When explaining what Data Observability Driven Development (DODD) is and why it should be a best practice in any data ecosystem, using food traceability as an analogy can be helpful.
The purpose of food traceability is to be able to know exactly where food products or ingredients came from and what their state is at each moment in the supply chain. It is a standard practice in many countries, and it applies to almost every type of food product.
Similarly, the purpose of DODD is to give everyone involved in the data chain visibility into the data and data applications so that everyone involved in the data value chain has the ability to identify changes to the data or data applications at every step—from ingestion to transformation to analysis—to help troubleshoot or prevent data issues.
The other value of food traceability is that it helps to guarantee the quality of the food for consumers and the reputation of the brand. This is similar to what DODD also tries to achieve: building confidence in the data and the data producer, through consistent monitoring and logging of the data and the data pipelines.
How it works
One of the first applications of food traceability dates to the 1930s, with an effort to prove a bottle of French champagne was made from grapes from the Champagne region of France. Since then, food traceability has expanded to encompass a global market, and it is growing in complexity—just as data is also increasing in volume and complexity.
Food traceability involves tracking and documenting the production, processing and distribution chain of food products and ingredients. While barcodes have long been the standard for tracing products throughout the food and beverage supply chain, technological advancements have introduced RFID as another option.
RFID has improved traceability because multiple RFID chips can be read simultaneously versus barcodes. Again, this mirrors what we see in many data systems, where streaming data is generated continuously to produce real-time insights or control applications.
There are three key principles that must be followed in order to create effective and sustainable end-to-end real-time tracking.
1. Synchronized observability
Synchronized observability occurs at the moment of transformation, or in the case of food, at the moment of transportation or transition. This means that data is collected on the food product at the time when it enters or leaves a specific environment, such as when it arrives at the warehouse from the farm and when it leaves the warehouse for the grocery store.
Likewise, DODD must be performed at the exact moment of data use to avoid any lag between monitoring and use. This is the most reliable approach to ensuring the quality of the data consumed and used by applications. It also helps assure that assumptions about the data are still valid.
2. Context observability
Contextual observability simply means being able to observe something in its current environment and to gather data on that environment or “context.” In the case of food traceability, this means that at each stage of the journey—from the farm to all the way to the grocery shelf—you maintain the ability to observe the food product in each environment. As an example, data on the temperature of a milk product would be collected in every “context” or environment the milk passes through, including the farm, the transport truck, the processing plant, again during transport, and at the grocery store. It also means that you are gathering information about the context itself—so you have data on exactly which truck picked up the milk and which production lines were used in the factory to produce a certain batch of products, and so on.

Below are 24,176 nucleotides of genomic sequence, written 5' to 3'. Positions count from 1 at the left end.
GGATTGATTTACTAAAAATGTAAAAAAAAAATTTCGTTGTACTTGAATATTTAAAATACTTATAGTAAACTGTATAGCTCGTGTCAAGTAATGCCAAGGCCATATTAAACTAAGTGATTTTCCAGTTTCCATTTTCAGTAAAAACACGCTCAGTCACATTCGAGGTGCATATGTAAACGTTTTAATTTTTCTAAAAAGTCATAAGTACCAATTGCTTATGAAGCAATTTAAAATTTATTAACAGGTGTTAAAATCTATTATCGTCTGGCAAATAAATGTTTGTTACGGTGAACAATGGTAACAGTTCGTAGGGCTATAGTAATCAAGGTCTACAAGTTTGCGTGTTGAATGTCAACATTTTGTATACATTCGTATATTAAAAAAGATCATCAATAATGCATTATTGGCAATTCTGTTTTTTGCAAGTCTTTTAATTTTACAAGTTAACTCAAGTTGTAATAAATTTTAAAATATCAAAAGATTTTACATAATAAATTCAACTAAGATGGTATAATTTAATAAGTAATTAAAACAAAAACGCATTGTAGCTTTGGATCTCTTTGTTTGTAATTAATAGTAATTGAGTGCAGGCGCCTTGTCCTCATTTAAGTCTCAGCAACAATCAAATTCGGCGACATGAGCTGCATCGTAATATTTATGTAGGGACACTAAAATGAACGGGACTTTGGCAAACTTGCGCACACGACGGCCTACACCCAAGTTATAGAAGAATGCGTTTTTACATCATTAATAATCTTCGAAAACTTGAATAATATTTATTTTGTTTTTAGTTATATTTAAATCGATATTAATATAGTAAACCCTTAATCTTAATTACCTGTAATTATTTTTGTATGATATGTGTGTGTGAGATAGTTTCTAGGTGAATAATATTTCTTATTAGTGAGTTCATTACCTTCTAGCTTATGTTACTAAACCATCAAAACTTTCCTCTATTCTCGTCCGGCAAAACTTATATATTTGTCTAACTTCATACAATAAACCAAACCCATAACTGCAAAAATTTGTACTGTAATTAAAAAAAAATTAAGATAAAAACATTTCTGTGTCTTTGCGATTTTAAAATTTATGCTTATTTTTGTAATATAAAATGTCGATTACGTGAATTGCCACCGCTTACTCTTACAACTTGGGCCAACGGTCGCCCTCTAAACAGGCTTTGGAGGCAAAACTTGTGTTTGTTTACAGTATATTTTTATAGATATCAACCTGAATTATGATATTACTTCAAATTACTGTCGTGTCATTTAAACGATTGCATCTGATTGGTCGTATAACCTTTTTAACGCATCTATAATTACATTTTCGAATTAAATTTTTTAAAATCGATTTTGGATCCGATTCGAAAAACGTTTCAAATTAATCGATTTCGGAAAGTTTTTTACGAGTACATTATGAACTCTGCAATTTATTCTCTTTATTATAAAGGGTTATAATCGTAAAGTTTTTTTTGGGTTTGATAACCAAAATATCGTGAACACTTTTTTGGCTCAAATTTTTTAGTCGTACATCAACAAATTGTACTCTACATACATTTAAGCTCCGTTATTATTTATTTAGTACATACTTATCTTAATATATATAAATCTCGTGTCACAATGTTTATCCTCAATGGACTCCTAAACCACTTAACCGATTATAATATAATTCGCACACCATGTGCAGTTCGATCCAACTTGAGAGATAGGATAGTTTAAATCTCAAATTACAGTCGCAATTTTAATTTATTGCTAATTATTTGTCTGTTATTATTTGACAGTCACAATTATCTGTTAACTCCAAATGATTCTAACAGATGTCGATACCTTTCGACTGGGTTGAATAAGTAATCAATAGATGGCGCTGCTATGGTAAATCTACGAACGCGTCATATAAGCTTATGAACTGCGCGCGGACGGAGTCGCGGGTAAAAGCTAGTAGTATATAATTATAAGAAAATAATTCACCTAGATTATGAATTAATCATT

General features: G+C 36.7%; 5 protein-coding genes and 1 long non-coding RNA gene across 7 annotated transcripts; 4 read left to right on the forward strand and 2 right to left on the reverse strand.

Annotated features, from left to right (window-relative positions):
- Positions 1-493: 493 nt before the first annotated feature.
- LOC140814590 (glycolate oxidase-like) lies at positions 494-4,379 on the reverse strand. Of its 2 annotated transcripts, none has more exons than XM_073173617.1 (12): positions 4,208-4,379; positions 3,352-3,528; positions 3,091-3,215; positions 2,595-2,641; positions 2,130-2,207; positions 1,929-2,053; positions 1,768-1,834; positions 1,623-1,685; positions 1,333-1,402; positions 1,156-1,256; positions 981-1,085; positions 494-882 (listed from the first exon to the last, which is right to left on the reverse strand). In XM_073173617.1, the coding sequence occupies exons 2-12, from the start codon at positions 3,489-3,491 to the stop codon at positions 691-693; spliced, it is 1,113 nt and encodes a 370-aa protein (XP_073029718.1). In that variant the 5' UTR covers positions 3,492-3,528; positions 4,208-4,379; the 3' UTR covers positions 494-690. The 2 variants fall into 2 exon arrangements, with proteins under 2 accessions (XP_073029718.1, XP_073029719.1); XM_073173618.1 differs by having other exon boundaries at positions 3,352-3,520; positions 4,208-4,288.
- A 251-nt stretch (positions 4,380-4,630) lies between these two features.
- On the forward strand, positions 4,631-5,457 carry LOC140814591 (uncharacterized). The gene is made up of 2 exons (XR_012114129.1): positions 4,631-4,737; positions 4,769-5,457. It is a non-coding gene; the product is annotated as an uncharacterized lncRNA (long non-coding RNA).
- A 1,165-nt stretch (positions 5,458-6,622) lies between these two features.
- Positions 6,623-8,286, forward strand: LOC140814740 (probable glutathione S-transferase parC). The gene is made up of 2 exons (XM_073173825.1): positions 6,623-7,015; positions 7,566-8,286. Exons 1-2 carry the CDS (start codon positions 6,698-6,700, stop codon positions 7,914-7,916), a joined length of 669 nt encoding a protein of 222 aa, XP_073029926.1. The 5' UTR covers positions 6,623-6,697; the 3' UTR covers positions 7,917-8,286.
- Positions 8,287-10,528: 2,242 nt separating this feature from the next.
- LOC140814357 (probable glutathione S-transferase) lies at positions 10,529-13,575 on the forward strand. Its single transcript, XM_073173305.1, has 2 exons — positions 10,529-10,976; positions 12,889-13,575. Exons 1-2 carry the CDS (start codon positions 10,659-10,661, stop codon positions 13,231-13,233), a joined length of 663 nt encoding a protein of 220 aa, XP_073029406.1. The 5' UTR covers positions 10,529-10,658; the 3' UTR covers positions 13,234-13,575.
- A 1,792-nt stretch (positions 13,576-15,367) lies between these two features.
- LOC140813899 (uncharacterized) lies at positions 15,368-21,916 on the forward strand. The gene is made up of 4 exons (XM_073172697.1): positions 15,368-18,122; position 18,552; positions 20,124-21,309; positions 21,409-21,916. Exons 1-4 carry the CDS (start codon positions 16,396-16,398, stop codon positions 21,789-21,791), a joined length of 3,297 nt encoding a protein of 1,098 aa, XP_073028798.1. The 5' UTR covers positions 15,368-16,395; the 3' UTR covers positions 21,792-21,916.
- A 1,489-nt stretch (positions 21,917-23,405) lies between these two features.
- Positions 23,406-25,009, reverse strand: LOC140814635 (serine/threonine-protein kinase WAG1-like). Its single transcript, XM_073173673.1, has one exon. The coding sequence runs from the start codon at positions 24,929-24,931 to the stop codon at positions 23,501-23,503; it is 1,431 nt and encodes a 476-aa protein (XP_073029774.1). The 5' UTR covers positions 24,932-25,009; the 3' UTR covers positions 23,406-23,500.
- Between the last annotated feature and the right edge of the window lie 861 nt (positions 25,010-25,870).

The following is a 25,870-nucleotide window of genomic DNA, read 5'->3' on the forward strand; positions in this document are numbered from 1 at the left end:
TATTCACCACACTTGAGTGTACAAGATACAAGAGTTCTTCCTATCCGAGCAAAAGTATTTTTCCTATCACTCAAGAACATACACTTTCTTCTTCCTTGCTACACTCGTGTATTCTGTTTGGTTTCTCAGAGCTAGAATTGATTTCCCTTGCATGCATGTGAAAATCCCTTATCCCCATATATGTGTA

Regarding data, contextual observability should not only provide data teams with information on the data itself, but it must also provide the context of its usages. This includes, when, how, and above all, which applications consume, use, and produce data.
3. Continuous validation
This principle embraces the concept that the quality of the product must be continually validated in every environment. For example, when a food company creates a recipe for pizza dough, they will test it at the lab to ensure that the texture, taste, and quality of the dough are all correct before moving the dough to production. However, when they produce the dough at the factory (i.e., put it in production), they must also test the product again to ensure its quality. It is not enough to rely on the fact that the recipe should produce a quality pizza dough, they need to ensure that in actual production everything went correctly and the dough does in fact meet expected standards of quality.
In the same manner, DODD must be continuously executed during the successive implementation phases of data applications (e.g., development, testing, acceptance, and production) along with the validation of the integrity of the code. Continuous integration (CI) guarantees the quality of the code from the very beginning of the development cycle (until the acceptance phase). Similarly, data applications should be continuously validating (CV) the data even after deployment in production.
Increasingly, regulatory bodies are requiring companies to ascertain food products and ingredients attributes at every stage of the supply chain—from farm to food processing and from retail to the consumer—and often this information needs to be provided in a matter of hours. Likewise, when data issues arise, there is often a critical need to resolve them quickly, and to do so requires being able to identify changes to the data at every phase and application the data has passed through.